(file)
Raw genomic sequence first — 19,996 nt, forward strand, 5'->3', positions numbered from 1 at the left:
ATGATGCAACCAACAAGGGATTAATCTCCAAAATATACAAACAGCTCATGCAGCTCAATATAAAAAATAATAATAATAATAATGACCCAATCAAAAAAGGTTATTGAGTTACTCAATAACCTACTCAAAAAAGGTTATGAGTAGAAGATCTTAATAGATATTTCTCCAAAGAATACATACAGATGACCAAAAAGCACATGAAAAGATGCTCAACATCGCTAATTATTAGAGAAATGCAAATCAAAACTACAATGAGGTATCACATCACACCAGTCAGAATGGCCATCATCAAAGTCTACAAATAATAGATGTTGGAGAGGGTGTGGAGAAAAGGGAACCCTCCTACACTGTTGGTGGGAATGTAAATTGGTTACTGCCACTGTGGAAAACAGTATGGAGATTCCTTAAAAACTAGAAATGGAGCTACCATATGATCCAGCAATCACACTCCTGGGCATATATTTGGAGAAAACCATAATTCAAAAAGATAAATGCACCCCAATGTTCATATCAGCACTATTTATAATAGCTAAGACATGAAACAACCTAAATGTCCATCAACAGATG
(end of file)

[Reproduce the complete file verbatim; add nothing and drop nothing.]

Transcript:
Raw genomic sequence first — 19,996 nt, forward strand, 5'->3', positions numbered from 1 at the left:
ATGATGCAACCAACAAGGGATTAATCTCCAAAATATACAAACAGCTCATGCAGCTCAATATAAAAAATAATAATAATAATAATGACCCAATCAAAAAAGGTTATTGAGTTACTCAATAACCTACTCAAAAAAGGTTATGAGTAGAAGATCTTAATAGATATTTCTCCAAAGAATACATACAGATGACCAAAAAGCACATGAAAAGATGCTCAACATCGCTAATTATTAGAGAAATGCAAATCAAAACTACAATGAGGTATCACATCACACCAGTCAGAATGGCCATCATCAAAGTCTACAAATAATAGATGTTGGAGAGGGTGTGGAGAAAAGGGAACCCTCCTACACTGTTGGTGGGAATGTAAATTGGTTACTGCCACTGTGGAAAACAGTATGGAGATTCCTTAAAAACTAGAAATGGAGCTACCATATGATCCAGCAATCACACTCCTGGGCATATATTTGGAGAAAACCATAATTCAAAAAGATAAATGCACCCCAATGTTCATATCAGCACTATTTATAATAGCTAAGACATGAAACAACCTAAATGTCCATCAACAGATG